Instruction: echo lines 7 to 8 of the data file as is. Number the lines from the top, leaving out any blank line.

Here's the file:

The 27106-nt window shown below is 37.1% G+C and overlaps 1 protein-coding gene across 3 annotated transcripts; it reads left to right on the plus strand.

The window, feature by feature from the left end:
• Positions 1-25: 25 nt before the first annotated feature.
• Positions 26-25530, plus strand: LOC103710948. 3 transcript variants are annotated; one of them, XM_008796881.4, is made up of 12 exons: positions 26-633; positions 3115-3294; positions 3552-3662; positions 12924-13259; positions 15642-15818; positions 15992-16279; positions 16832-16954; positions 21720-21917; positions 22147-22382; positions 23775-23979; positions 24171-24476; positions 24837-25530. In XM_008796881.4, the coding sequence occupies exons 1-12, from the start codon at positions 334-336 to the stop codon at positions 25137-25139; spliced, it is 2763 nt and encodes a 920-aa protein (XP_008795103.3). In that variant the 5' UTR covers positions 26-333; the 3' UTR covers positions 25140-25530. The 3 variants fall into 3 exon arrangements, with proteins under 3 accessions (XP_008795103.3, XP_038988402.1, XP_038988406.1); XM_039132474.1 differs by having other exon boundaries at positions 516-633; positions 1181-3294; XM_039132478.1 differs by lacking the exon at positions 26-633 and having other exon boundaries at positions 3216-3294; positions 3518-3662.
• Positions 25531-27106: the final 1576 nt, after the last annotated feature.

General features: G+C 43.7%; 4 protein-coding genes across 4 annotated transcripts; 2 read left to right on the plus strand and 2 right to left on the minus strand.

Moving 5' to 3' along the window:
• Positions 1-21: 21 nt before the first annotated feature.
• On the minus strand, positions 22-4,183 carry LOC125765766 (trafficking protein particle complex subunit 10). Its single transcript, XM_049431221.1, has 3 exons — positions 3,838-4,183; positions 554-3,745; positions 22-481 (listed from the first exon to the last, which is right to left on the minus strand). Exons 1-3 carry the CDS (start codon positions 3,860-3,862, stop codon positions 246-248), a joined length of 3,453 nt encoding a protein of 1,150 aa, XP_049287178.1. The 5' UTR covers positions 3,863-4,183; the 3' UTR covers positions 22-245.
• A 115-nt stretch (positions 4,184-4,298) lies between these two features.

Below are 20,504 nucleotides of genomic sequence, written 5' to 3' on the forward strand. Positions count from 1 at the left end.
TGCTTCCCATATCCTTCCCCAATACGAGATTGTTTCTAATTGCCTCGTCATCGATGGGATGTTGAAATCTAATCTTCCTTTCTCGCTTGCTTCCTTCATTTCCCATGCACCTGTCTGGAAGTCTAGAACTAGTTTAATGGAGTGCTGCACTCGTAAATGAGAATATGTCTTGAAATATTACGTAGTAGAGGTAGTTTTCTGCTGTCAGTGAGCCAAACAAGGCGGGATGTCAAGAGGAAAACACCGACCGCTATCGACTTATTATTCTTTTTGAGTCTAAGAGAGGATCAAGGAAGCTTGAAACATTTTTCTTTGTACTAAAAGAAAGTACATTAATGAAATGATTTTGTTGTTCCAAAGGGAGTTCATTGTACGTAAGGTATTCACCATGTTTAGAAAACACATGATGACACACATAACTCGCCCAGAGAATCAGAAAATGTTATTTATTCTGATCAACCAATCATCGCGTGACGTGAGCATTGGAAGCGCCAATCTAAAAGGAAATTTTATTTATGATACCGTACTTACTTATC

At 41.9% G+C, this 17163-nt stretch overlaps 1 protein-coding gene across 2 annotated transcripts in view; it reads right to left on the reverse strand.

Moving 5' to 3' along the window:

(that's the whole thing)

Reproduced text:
Moving 5' to 3' along the window:
• Positions 1-21: 21 nt before the first annotated feature.